The single biggest mistake you can make in a check-in meeting with your manager is expecting them to take the lead. If you arrive to the meeting with just a blank stare, you risk suffering through 30 minutes of status reports. The goal of a good 1:1 agenda isn’t to leave carrying a heavier workload, but to strut out of your manager’s office with improved rapport, renewed purpose, and clearly defined goals. To do that, you need to take control of the meeting.
Be the keeper of the 1:1 agenda
Remember, you have one check-in per week (or month) with your manager, but your manager has many such meetings with you and your colleagues. It’s unlikely your manager will take the time to prepare comments, feedback, and growth exercises personalized to each of their direct reports; more likely they will follow a scripted routine provided by HR or, most likely, wing it. To reap the benefits of a 1:1 meeting, you must be prepared to direct the conversation, and the best way to do that is to prepare an agenda.
Things you shouldn’t say to your manager
Let’s start with what shouldn’t be on the 1:1 agenda. Your weekly check-in is not the time for a lengthy status report or a monotonous reading of your to-do list. It’s not a time for criticism of your co-workers or complaints about the lousy coffee in the break room. And you definitely shouldn’t launch into tales of personal heartbreak.
That’s not to say you shouldn’t discuss concerns about workflow and your team’s engagement or that you can’t share information about stressful personal situations. But rather than laying all your troubles at the feet of your manager, look to provide constructive feedback and proactive solutions that demonstrate your value to your team and organization.
The only 1:1 agenda you’ll ever need
To energize your discussion and jump start your career, you might want to structure your agenda like this:
Start with positive feedback about a recent success:
Set the stage for a positive meeting by telling your manager about a recent win. Maybe the new approval system has made a process faster and smoother, or maybe you had a satisfying and productive experience working with a new co-worker. This demonstrates that you are engaged and have a stake in the team’s success.
Discuss new work tasks you’ve undertaken, enjoyed, and would like to do more of:
This demonstrates to your manager that you are willing to learn new skills and boost your expertise in certain areas that could position you for an expanded role. If you lent a hand to a co-worker on a project outside of your wheelhouse, or if you’re interested in working on a project that is beyond your usual scope, don’t assume your boss is aware of your team spirit. 1:1 meetings are a great time to share personal successes and areas of interest that could move you further down your career path.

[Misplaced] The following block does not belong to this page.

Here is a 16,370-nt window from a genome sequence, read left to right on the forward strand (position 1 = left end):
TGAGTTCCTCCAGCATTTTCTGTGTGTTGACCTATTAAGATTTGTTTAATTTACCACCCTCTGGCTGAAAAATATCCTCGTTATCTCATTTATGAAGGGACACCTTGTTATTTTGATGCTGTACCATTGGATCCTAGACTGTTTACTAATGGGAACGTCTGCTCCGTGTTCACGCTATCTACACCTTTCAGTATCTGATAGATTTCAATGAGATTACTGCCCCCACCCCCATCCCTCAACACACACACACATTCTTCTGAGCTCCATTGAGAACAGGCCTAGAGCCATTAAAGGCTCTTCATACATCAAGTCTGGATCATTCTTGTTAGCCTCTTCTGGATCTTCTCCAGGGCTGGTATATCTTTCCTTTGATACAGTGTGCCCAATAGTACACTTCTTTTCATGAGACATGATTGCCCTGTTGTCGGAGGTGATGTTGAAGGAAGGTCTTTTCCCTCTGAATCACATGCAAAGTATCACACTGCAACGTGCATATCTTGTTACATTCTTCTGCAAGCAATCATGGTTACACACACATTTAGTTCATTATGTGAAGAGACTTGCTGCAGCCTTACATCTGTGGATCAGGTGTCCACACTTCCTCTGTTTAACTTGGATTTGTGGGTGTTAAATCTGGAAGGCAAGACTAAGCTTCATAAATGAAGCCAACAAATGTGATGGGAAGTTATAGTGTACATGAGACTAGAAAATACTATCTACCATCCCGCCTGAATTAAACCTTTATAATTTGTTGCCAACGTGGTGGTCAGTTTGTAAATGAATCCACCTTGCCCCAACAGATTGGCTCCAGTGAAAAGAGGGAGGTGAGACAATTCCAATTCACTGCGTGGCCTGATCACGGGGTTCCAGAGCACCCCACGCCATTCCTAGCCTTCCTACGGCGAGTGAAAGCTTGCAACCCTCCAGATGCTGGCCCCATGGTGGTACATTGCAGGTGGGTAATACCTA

Lay out your career goals:
Often, workers tend to keep their heads down and focused on the job at hand, only speaking of the role they aspire to during their yearly review. If you discuss your career path with your manager just once a year, don’t expect to make much headway. It is much easier to make progress toward your long-term goals by taking small weekly steps and leaps than to create a comprehensive, surefire plan during a 20-minute conversation once a year.
Share your insights and ideas for current projects:
Most employees have lots of ideas about things that could be better or different at their companies. Unfortunately, these are most often shared with their co-workers rather than with leaders who can orchestrate change. Why not leverage your in-the-trenches experience and let your manager know when you’ve spotted an inefficiency that easily could be tweaked? You’ll impress your manager by offering a creative solution rather than unloading about a problem, you’ll improve a cumbersome process for yourself and your co-workers, and you may even impact your organization’s bottom line.
Ask for their help:
Your manager is your manager because they have background and experience that you haven’t earned yet. Tap into that resource by asking them to help you learn something new. You’ll flatter them, demonstrate your earnestness, and increase your value to the company by upskilling.
Of course, you may be wondering how to work these topics into a conversation without sounding boastful, aggressive, or whiny. There are strategies and technology tools that will allow you to introduce these topics as a matter of course. Check in with us next week and we’ll talk about specific questions you can ask your manager to introduce these topics so that your next 1:1 meeting is a winner.